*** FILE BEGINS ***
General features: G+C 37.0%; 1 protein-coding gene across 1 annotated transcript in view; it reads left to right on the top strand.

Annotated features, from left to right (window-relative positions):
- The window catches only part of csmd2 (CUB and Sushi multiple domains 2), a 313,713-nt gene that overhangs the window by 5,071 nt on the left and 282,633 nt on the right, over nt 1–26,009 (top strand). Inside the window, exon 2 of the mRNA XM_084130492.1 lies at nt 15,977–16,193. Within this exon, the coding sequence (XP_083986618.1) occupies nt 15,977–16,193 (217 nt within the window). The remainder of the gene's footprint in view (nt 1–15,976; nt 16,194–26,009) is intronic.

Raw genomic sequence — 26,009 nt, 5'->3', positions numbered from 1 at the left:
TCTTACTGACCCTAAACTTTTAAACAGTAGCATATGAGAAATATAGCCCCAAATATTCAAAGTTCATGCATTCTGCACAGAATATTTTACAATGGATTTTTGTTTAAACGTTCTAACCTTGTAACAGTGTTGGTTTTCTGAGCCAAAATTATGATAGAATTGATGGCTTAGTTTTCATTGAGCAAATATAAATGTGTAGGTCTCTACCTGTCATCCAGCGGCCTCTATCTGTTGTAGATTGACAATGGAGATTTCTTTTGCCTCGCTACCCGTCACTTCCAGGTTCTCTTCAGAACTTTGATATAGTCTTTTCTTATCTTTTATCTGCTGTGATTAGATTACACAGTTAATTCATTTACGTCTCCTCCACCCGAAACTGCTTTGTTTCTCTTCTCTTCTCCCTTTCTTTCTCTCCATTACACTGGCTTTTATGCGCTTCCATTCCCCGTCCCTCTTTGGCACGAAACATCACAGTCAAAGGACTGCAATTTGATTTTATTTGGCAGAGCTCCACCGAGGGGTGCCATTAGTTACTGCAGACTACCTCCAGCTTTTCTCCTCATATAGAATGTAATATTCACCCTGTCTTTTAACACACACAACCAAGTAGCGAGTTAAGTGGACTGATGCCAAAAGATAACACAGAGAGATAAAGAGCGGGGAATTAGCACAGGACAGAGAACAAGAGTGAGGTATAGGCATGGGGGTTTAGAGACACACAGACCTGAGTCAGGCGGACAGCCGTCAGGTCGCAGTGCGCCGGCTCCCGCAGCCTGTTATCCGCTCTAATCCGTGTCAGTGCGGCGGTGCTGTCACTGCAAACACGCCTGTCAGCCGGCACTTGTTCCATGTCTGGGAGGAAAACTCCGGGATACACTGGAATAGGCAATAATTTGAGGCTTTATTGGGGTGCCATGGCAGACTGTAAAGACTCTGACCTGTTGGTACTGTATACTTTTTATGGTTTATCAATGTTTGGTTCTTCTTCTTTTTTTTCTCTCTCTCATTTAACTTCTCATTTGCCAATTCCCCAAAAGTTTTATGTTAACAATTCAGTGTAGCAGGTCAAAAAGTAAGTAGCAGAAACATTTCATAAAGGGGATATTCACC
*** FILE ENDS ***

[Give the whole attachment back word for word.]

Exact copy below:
General features: G+C 37.0%; 1 protein-coding gene across 1 annotated transcript in view; it reads left to right on the top strand.

Annotated features, from left to right (window-relative positions):
- The window catches only part of csmd2 (CUB and Sushi multiple domains 2), a 313,713-nt gene that overhangs the window by 5,071 nt on the left and 282,633 nt on the right, over nt 1–26,009 (top strand). Inside the window, exon 2 of the mRNA XM_084130492.1 lies at nt 15,977–16,193. Within this exon, the coding sequence (XP_083986618.1) occupies nt 15,977–16,193 (217 nt within the window). The remainder of the gene's footprint in view (nt 1–15,976; nt 16,194–26,009) is intronic.

Raw genomic sequence — 26,009 nt, 5'->3', positions numbered from 1 at the left:
TCTTACTGACCCTAAACTTTTAAACAGTAGCATATGAGAAATATAGCCCCAAATATTCAAAGTTCATGCATTCTGCACAGAATATTTTACAATGGATTTTTGTTTAAACGTTCTAACCTTGTAACAGTGTTGGTTTTCTGAGCCAAAATTATGATAGAATTGATGGCTTAGTTTTCATTGAGCAAATATAAATGTGTAGGTCTCTACCTGTCATCCAGCGGCCTCTATCTGTTGTAGATTGACAATGGAGATTTCTTTTGCCTCGCTACCCGTCACTTCCAGGTTCTCTTCAGAACTTTGATATAGTCTTTTCTTATCTTTTATCTGCTGTGATTAGATTACACAGTTAATTCATTTACGTCTCCTCCACCCGAAACTGCTTTGTTTCTCTTCTCTTCTCCCTTTCTTTCTCTCCATTACACTGGCTTTTATGCGCTTCCATTCCCCGTCCCTCTTTGGCACGAAACATCACAGTCAAAGGACTGCAATTTGATTTTATTTGGCAGAGCTCCACCGAGGGGTGCCATTAGTTACTGCAGACTACCTCCAGCTTTTCTCCTCATATAGAATGTAATATTCACCCTGTCTTTTAACACACACAACCAAGTAGCGAGTTAAGTGGACTGATGCCAAAAGATAACACAGAGAGATAAAGAGCGGGGAATTAGCACAGGACAGAGAACAAGAGTGAGGTATAGGCATGGGGGTTTAGAGACACACAGACCTGAGTCAGGCGGACAGCCGTCAGGTCGCAGTGCGCCGGCTCCCGCAGCCTGTTATCCGCTCTAATCCGTGTCAGTGCGGCGGTGCTGTCACTGCAAACACGCCTGTCAGCCGGCACTTGTTCCATGTCTGGGAGGAAAACTCCGGGATACACTGGAATAGGCAATAATTTGAGGCTTTATTGGGGTGCCATGGCAGACTGTAAAGACTCTGACCTGTTGGTACTGTATACTTTTTATGGTTTATCAATGTTTGGTTCTTCTTCTTTTTTTTCTCTCTCTCATTTAACTTCTCATTTGCCAATTCCCCAAAAGTTTTATGTTAACAATTCAGTGTAGCAGGTCAAAAAGTAAGTAGCAGAAACATTTCATAAAGGGGATATTCACC